6Sports video report: Hawks hit 0-5 with fewest points ever scored by KU women’s basketball team
January 17, 2002
Kevin Romary reports on the fifth conference loss for the KU women’s basketball team.
People
January 17, 2002
Adam Ant committed Extremely incorrect message Fund benefits Indian students Stewart back as Grammys host
NBA Briefs
January 17, 2002
Hornets close to completing deal to move to New Orleans Pacers’ O’Neal ailing Hornets’ Brown hurt NBA wants Magic to stay in Orlando Crotty out with tendinitis Rodman suit could end
Powell urges diplomatic solution for Pakistan, India
January 17, 2002
(Updated Thursday at 12:43 p.m.) Secretary of State Colin Powell said Thursday he believed tensions had eased considerably between nuclear-armed neighbors India and Pakistan and said Washington stood ready to help “its two friends.”
KU offered presentations, not dialogue, group tells regents
January 17, 2002
By Terry Rombeck Kansas University’s student body president chastised administrators Wednesday for leaving students out of discussions on raising tuition. Justin Mills, flanked by about 20 KU students, told the Kansas Board of Regents that meetings about tuition conducted in December were “presentations, not dialogues.
Sound off
January 17, 2002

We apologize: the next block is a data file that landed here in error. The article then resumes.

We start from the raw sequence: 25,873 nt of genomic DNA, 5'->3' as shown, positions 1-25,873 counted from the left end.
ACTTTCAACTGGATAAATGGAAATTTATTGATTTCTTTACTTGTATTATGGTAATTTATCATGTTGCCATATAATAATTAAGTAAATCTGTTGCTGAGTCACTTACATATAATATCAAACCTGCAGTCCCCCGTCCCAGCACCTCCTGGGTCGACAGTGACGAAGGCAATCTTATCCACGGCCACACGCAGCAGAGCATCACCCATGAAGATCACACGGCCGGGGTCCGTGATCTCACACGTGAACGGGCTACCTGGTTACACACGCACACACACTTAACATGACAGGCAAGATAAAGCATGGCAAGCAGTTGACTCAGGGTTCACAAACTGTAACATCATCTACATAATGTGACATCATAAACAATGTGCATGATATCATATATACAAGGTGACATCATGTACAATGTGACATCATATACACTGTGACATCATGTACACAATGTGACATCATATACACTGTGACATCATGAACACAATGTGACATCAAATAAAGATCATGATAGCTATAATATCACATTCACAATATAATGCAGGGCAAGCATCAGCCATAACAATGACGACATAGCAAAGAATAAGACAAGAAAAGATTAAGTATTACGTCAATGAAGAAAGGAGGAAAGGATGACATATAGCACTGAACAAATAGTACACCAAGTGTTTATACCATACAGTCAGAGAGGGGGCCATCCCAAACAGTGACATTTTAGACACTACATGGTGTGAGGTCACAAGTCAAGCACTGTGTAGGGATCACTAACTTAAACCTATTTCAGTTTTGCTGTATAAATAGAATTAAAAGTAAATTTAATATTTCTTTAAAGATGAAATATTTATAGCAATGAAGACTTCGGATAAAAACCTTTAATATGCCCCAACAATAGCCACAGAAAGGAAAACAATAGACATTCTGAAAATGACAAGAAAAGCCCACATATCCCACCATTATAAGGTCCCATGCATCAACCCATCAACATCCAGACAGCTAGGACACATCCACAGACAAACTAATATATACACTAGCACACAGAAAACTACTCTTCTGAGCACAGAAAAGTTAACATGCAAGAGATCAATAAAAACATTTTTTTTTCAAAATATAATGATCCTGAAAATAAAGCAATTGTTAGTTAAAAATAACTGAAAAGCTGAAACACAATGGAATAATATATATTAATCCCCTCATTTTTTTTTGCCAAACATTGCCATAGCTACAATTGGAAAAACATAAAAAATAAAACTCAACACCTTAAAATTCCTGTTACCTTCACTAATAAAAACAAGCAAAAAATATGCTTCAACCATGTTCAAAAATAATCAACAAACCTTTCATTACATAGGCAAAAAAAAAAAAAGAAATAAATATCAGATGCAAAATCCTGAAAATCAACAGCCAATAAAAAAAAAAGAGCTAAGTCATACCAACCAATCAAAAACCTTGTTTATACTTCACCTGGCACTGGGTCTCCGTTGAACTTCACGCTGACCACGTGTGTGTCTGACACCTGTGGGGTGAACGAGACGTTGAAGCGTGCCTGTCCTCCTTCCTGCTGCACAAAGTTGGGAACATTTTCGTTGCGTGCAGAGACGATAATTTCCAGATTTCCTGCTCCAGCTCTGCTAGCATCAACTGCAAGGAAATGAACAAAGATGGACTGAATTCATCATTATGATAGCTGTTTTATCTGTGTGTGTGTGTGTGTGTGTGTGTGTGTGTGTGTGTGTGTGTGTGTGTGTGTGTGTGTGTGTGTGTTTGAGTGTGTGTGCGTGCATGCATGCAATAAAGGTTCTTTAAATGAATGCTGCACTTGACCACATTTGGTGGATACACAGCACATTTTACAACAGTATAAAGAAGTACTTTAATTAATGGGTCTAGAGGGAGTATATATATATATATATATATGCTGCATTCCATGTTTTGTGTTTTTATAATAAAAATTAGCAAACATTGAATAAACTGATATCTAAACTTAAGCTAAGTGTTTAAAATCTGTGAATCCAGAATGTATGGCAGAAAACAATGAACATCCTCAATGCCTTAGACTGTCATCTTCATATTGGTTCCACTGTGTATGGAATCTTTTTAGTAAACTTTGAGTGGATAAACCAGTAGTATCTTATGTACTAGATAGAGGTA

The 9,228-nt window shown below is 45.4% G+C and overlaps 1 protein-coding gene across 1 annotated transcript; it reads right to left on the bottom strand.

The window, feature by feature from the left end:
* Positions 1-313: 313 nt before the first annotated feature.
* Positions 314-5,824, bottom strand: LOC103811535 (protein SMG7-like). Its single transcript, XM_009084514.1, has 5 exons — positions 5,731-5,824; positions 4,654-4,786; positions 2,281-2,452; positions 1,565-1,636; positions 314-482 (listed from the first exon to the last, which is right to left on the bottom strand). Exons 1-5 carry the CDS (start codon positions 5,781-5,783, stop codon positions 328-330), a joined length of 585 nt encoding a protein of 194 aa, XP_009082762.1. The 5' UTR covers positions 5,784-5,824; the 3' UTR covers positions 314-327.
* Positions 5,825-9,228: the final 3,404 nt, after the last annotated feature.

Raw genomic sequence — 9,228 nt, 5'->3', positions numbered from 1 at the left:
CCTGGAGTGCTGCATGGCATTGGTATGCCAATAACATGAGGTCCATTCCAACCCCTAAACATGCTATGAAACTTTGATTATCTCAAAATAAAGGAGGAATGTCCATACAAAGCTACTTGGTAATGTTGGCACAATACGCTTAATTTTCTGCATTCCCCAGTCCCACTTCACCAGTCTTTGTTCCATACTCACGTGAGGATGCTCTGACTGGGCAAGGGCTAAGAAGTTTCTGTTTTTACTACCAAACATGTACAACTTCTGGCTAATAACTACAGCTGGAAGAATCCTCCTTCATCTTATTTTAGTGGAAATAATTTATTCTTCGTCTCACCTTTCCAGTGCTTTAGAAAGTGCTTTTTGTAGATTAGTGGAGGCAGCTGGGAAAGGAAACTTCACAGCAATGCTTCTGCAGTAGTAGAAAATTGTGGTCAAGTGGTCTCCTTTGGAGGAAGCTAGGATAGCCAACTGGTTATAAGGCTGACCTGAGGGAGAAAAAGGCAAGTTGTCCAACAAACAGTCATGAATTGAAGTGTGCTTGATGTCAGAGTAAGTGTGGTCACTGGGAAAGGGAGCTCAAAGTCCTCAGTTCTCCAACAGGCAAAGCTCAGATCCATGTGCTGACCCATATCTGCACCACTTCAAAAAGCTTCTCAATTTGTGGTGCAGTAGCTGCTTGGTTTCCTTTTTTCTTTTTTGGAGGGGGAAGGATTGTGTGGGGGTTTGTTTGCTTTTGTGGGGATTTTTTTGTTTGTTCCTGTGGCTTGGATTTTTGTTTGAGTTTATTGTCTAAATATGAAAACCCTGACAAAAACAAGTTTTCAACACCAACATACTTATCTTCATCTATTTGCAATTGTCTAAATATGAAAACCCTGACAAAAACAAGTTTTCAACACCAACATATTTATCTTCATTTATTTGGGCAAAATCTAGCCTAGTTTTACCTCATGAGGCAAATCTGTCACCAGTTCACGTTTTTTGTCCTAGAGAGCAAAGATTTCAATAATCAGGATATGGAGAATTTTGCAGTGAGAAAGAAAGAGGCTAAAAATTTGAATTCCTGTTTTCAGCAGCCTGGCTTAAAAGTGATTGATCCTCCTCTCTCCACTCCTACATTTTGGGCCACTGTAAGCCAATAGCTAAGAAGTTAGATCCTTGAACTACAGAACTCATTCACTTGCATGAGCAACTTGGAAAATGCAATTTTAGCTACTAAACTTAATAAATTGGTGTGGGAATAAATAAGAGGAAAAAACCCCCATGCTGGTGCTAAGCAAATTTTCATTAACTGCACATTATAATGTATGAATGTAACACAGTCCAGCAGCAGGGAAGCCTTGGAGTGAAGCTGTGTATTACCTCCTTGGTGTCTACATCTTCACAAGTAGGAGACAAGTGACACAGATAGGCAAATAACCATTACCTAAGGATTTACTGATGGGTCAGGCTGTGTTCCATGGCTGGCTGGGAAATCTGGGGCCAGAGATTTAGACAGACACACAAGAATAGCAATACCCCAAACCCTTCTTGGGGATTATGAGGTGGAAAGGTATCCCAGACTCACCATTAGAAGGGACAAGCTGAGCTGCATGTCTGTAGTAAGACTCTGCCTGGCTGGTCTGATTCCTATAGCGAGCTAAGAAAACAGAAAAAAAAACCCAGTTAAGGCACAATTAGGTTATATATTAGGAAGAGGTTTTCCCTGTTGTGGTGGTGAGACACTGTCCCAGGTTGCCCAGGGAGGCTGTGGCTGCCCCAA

What regulations are there on paying for cigarettes with food stamps or other forms of government assistance? A cashier told me they just go through as a cash purchase. Federal regulations clearly prohibit food stamps being used to buy cigarettes, but there is nothing to stop someone who’s receiving cash assistance from using part of their allotment.
State ranks ninth highest in nation in gun sales to convicted criminals
January 17, 2002
Kansas is one of 22 states given a failing grade from a gun safety advocacy group because of the number of people legally barred from buying guns who were able to do so.A report released Wednesday by the Washington-based Americans for Gun Safety Foundation showed that during a 30-month period since mid-1999, 375 people, some of them convicted felons, bought guns in Kansas although their backgrounds should’ve prevented it.
THE MAG: Best Bets
January 17, 2002
   
Bush needs midterm victory
January 17, 2002
By Cal Thomas Tribune Media Services During his first year as president, George W. Bush has brought honor and decency back to the White House by treating his office as public property to be tenderly guarded and respected, not as his personal spoil of political war.
Still a favorite
January 17, 2002
Cierra Jordan, 6, a kindergarten student at New York School, works on her Hula Hoop. Cierra was at an after-school program Wednesday afternoon sponsored by Boys and Girls Club.
s first lady
January 17, 2002
By Greg Douros Mrs. Laura Bush The White House Washington D.C.
THE MAG: Arts Notes
January 17, 2002
‘Tomato Red’ author to appear at Rockhurst Lawrence artists show works in Kansas town Organ concert honors Martin Luther King Nelson prepares for Electromediascope
THE MAG: Calendar
January 17, 2002
NIGHTLIFE LAWRENCE
s basketball team
January 17, 2002
Kevin Romary reports on the fifth conference loss for the KU women’s basketball team.
Jordan suffers worst setback of career, 111-67
January 17, 2002
Michael Jordan was the attraction. The New Jersey Nets were the show. Playing before a sellout home crowd for the first time this season, the Nets were so good that even Jordan spent most of the night sitting and watching in awe.
THE MAG: News of the Weird
January 17, 2002